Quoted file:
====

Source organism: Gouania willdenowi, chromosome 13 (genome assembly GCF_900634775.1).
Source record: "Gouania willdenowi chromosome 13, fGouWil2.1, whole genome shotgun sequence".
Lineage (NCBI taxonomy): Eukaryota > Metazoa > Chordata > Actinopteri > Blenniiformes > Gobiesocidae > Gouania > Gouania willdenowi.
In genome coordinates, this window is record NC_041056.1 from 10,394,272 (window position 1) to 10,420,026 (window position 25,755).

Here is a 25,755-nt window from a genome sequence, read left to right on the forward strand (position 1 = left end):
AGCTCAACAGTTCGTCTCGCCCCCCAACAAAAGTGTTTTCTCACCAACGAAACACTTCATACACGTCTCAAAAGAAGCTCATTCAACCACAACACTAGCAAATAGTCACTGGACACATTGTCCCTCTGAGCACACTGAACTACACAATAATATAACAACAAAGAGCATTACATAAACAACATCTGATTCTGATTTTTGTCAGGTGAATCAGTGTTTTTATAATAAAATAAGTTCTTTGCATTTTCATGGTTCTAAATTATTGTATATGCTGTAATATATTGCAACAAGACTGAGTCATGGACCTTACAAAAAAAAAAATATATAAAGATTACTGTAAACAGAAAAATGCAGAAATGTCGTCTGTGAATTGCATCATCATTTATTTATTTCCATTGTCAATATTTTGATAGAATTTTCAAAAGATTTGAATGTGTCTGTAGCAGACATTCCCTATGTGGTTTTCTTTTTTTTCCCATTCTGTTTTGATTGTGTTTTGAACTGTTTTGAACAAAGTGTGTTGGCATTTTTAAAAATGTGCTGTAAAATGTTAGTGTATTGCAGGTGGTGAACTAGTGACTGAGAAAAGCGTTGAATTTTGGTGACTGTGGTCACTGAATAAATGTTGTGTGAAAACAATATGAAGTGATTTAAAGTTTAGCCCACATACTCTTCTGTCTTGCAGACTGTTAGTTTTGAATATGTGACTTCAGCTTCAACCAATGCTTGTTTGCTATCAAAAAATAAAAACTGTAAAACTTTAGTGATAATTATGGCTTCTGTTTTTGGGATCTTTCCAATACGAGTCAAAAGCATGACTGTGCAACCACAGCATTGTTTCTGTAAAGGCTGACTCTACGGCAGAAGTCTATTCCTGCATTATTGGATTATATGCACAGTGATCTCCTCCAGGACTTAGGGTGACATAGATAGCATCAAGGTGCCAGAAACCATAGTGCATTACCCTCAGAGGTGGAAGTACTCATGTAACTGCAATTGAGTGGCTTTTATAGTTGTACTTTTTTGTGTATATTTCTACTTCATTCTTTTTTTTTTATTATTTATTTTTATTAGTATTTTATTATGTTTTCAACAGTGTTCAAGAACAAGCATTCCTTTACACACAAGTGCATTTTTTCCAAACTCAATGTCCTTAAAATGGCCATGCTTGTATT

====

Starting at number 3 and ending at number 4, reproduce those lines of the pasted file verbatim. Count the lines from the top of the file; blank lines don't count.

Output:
Lineage (NCBI taxonomy): Eukaryota > Metazoa > Chordata > Actinopteri > Blenniiformes > Gobiesocidae > Gouania > Gouania willdenowi.
In genome coordinates, this window is record NC_041056.1 from 10,394,272 (window position 1) to 10,420,026 (window position 25,755).